FACE-TO-FACE INTERVIEW | HONEYWELL
Connectivity is all about efficiency and productivity and it can be used by major airlines, the smaller airlines, the business and corporate aviation, even defence aircraft. Honeywell International, brought in a ‘connected aircraft’, a Boeing 757, for the first time to India to showcase their connected aircraft technologies and services. In an interview, Neelu Khatri, President Aerospace, Honeywell India, talks to Rohit Goel of SP’s Aviation about Honeywell’s connected solutions for the Indian market.
SP’s Aviation (SP’s): Talking about on-board connectivity, has there been any kind of research that Honeywell has conducted to identify the demand?
Neelu Khatri (Khatri): This is a great market for us. Only when we see a great need in the market, do we start taking up the R&D activities. Overall, we are looking at $7 billion in ‘connected’ theme, a portion of which is Wi-Fi connectivity.
SP’s: What kind of time, money and effort has gone into the development of this solution?
Khatri: It has been on for many years. The solution came out of Honeywell in the last 4-5 years but the development phase is much longer in the aerospace world.
SP’s: And, what is the current status?
Khatri: Globally, Lufthansa airline is using it. Singapore Airline is another that is using it. We are in talks with many airlines including LCCs across the world. We have conducted this two-day demo flight in Mumbai and Delhi. We flew with the clients and there is immense interest coming up both from Government, private airlines, full-service, defence, etc. We had a lot of attendees both from the Ministry of Defence and the Ministry of Civil Aviation.
SP’s: What about permissions and clearances from various regulatory bodies? Do you already have them in place?
Khatri: As far as the policy is concerned, the ministries are dealing with the regulatory body that is working on it. As and when we are called in, we give our inputs. As far as the certification, on the products are concerned, we have it. Some things we don’t have, that would come up as and when the regulatory go ahead is given in India. The important part is that we are ready and are extremely excited to be coming up in India. This is the first time our connected aircraft actually came to India. For Honeywell, India is a high-growth region. So we wait for the nod from the Government. As and when it comes, we will be ready.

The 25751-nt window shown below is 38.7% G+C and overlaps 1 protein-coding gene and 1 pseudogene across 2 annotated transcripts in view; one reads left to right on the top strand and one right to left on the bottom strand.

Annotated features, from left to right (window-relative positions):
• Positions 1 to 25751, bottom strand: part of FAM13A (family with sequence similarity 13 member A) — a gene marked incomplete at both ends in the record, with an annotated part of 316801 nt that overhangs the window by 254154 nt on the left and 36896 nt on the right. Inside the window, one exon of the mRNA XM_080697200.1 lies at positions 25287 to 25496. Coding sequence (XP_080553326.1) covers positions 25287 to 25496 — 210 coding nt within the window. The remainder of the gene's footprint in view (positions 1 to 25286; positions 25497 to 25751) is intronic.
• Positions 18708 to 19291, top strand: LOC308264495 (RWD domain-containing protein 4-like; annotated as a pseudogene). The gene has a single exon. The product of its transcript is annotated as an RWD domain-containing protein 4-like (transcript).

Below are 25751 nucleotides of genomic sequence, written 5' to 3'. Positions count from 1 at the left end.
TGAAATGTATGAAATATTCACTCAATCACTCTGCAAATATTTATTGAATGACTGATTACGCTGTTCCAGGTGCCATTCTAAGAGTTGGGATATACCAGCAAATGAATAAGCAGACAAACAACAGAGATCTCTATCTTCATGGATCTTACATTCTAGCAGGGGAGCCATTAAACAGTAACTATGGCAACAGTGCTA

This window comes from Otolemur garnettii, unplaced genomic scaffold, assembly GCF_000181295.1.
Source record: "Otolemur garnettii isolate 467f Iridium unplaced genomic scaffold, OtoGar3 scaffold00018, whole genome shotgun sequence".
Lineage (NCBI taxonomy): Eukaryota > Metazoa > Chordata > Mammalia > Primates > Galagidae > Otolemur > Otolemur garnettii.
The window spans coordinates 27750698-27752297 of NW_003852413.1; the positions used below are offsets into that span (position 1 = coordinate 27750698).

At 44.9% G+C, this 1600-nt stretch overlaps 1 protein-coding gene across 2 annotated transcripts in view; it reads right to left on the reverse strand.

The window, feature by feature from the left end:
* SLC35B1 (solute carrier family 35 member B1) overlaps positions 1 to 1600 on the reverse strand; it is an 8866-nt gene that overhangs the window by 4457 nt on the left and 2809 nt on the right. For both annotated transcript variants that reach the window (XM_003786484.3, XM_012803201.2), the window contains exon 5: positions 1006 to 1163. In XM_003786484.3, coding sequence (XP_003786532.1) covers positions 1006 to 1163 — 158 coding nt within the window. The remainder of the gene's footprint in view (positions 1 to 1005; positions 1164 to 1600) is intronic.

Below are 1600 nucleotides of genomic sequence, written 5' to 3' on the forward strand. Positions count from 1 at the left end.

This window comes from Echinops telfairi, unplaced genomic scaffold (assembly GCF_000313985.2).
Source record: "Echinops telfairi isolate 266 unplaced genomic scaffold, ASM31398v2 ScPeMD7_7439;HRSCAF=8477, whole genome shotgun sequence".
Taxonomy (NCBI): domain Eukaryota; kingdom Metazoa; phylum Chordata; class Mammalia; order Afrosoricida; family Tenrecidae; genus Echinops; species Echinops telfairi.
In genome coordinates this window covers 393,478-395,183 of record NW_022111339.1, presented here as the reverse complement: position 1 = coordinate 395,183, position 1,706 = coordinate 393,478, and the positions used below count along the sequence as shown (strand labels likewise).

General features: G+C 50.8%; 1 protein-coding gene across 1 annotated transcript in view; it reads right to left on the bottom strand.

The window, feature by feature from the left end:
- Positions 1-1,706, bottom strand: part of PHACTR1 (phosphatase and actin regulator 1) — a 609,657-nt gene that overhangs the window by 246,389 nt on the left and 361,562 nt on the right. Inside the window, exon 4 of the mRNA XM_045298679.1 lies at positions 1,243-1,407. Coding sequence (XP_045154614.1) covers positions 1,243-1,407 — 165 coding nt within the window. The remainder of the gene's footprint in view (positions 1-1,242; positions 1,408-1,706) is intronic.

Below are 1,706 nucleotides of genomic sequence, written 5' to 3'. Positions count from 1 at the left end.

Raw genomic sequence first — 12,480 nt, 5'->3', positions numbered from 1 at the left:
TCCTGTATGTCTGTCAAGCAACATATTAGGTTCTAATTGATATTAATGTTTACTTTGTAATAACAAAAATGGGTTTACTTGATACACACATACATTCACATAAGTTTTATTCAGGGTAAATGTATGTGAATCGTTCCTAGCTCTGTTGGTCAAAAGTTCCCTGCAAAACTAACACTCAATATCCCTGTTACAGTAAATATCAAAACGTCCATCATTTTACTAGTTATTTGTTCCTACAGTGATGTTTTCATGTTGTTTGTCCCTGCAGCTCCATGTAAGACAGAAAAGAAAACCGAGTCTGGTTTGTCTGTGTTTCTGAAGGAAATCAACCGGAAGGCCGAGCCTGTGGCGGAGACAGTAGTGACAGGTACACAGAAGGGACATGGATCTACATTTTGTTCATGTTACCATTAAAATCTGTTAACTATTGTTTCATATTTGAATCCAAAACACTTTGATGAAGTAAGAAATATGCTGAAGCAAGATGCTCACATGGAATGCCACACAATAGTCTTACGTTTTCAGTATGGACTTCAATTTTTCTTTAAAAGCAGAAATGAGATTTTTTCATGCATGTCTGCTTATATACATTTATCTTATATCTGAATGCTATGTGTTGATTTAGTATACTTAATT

SP’s: Are you offering this only to commercial airlines or business and corporate aviation as well?
Khatri: Connectivity is all about better maintenance, saving costs, better Wi-Fi connectivity onboard and it can be used by major airlines, the smaller airlines, the business and corporate aviation, even defence aircraft. It is all about efficiency and productivity.
SP’s: What will it take for a commercial airline to convert its aircraft into Wi-Fi enabled?
Khatri: The existing aircraft will have to go in for a retrofit. For the newer aircraft on order and most of the airlines in India have gone in for huge orders, it means to add as and when they receive it, it gets fitted in. Cost will depend upon the solution that the airline wants. There are various kinds of solutions that are available and the cost depends upon it.
SP’s: Will it involve a reduction in number of passenger seats?
Khatri: No, the solution will not take any seats away. It is a solution that gets fitted on the roof of the aircraft and gets connected with the aircraft. All the passengers need to do is to bring their own device, go to the settings and get it connected.
SP’s: Will this not lead to noise pollution in a confined space? What do you think about it?
Khatri: No. The solutions, before it comes up in the market, before we launch it, there are every scenarios that are tested on these solutions. There are years of R&D that happens. We are very comfortable that there is no impact on the quality and effectiveness of the solution irrespective of the number of passengers onboard the aircraft.
SP’s: Should there be any regulation or protocol governing the use of in-flight connectivity by the passengers?
Khatri: I think it is more about discipline. If you travel in the US and Europe, there is Wi-Fi connectivity available on aircraft, even on local trains. There is some kind of a disciplinary guidance that most of these providers give to the passengers. If we are able to do that, I don’t see any problem. It is more about discipline which I am sure that the airlines will also give out those guidelines.
SP’s: What kind of a price point would a passenger be willing to pay for Wi-Fi onboard?
Khatri: That is up to the airlines to do the research and talk about. It is really not for us to say. We are there with the technology, with different types of solutions that we can offer to the needs that the airlines come up with – what kind of range, what kind of bandwidth, how many people, that is up to us. Pricing is definitely decided by the airlines.
SP’s: So what are your expectations from the Indian market?
Khatri: For us, it is a big potential. We call India as our high-growth region. All eyes, both from domestic leadership to global leadership are on India. We know that these are exciting times in terms of fleet expansion, fleet acquisitions, more number of tails flying, the regional connectivity scheme emerging out in India. The importance that we give from Honeywell to the India market which is our high-growth region is very, very high!